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Marcelo L. Larramendy

Marcelo L. Larramendy

National University of La Plata, Argentina

Title: Genotoxicity in non-traditional animal models

Biography

Marcelo L. Larramendy was born in La Plata, Argentina and obtained his Ph.D. at the Faculty of Natural Sciences and Museum from the National University of La Plata (UNLP), Argentina, in 1978. Appointed Member of the Research Career of the National Scientific and Technological Council of Scientific and Technical Research of Argentina (CONICET) in 1981, coating today as SeniorResearcher. Since 1991,he serves as Professor of Molecular Cell Biology at the UNLP. Former Member of the Executive Committee of the Latin American Association of Environmental Mutagensis, Teratogenesis and Carcinogenesis (ALAMCTA). Author of more than 450 contributions in the field, including scientific publications, mostly in high impact and prestigious scientific journals, research communications and conferences worldwide. Lecturer at many conferences and courses worldwide. Recipient of several national and international awards including, among others, the \\\"Bernardo Houssay 1987\\\" and the \\\"Diamond Cover Award 1992\\\" granted by CONICET, Argentina and the American National Society for Histotechnology (USA). Prof. Dr. Larramendy is a regular Lecturer at the international A. Hollaender Courses organized by the International Association of the Environmental Society (IAEMS). He has carried out post-Doctoral research activities at the National Cancer Institute (NIH), Bethesda, USA and has been Guest Scientist at the Department of Medical Genetics at the University of Helsinki, Finland. Expert in Molecular Cytogenetics, Genetic Toxicology and Ecotoxicology. He is, or has been, referee for more than 20 international scientific journals including some of the top periodicals within his scope of work. Editor of eight books in his field which have been widely acknowledged internationally. Member of the International Panel of Experts at the International Agency for Research on Cancer (IARC, WHO, Lyon, France) in 2015 for the evaluation of DDT, 2,4-D and Lindane. Presently, Prof. Dr. Larramendy is Head of the Laboratory of Molecular Cytogenetics and Genotoxicology at the UNLP, a multidisciplinary research team which includes researchers, research students and staff, keeping strong collaborative links with several Argentinean and international research groups as well as the industry.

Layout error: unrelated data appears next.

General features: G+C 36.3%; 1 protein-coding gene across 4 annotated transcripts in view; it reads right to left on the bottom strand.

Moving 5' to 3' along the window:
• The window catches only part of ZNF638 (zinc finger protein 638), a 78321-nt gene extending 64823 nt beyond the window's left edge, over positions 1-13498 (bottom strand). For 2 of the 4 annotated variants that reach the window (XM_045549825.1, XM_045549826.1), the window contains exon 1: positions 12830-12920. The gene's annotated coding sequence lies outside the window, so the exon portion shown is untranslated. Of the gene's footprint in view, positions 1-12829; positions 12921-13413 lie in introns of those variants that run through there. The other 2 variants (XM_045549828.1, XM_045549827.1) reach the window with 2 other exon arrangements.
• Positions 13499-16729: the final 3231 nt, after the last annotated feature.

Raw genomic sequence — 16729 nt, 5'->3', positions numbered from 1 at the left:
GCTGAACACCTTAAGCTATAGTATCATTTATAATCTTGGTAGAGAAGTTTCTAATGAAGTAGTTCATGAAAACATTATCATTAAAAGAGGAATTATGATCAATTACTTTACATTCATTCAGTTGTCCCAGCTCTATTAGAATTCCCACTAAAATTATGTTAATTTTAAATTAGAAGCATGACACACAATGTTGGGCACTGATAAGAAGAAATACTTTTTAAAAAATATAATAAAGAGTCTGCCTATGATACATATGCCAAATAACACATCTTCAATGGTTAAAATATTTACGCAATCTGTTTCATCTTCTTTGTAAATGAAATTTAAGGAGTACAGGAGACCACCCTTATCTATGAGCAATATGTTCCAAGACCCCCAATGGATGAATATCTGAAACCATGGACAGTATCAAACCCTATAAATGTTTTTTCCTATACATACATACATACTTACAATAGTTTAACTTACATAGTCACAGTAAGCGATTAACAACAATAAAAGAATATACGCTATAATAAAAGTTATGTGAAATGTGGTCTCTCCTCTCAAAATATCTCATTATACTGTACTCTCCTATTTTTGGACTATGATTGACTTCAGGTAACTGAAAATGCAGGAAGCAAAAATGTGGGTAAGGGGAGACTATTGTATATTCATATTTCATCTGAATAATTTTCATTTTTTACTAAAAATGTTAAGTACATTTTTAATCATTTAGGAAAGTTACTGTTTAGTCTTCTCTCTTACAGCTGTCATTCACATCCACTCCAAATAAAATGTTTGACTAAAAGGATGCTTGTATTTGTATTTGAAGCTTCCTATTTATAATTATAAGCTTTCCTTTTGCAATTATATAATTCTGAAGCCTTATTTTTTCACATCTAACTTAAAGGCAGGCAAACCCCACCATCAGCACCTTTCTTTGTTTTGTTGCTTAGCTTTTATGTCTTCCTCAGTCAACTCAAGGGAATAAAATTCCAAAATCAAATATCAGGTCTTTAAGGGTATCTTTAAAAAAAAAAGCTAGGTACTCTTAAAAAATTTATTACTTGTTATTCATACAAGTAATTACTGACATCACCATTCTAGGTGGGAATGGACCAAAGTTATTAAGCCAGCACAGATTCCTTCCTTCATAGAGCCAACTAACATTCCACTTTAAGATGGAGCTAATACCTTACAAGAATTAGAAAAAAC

Abstract

Pesticides are ubiquitous on the planet, and they are employed to control or eliminate a variety of agricultural and household pests that can damage crops and livestock and reduce productivity. Anthropogenic activities are continuously introducing extensive amounts of these compounds into the environment regardless of their persistence, bioaccumulation and toxicity. Despite the many benefits of the use of pesticides in crop production and their significant contribution to the lifestyles we have come to expect, pesticides can also be hazardous if not used appropriately, and many of them may represent potential hazards due to the contamination of food, water and air. However, it is well known that the indiscriminate use of pesticides can generate pest resistance, the emergence of new pest species, environmental pollution, toxic effects, genetic alterations on target and nontarget organisms including humans, and biodiversity loss, among other side effects. Pesticides may be introduced into the aquatic environment since they are applied directly on surface water to control aquatic weeds or via air onto crop fields. Indirect entrance into the freshwater environment is associated with runoff, erosion and lixiviation events resulting from terrestrial application. Furthermore, they may provoke harmful effects on the fish population and other aquatic organisms, e.g., amphibians, contributing to long-term effects in the environment. One of the major goals of our research laboratory is to evaluate the genotoxic and cytotoxic effects exerted by several agrochemicals and their technical formulations on endemic vertebrate Neotropical species, namely Cnesterodon decemmaculatus (Actinopterygii, Poeciliidae) and Rhinella arenarum (Amphibia, Bufonidae) employing several end-points for geno and cytotoxicity. Among them are listed the herbicides dicamba, flurochloridone, glyphosate and 2,4-D.

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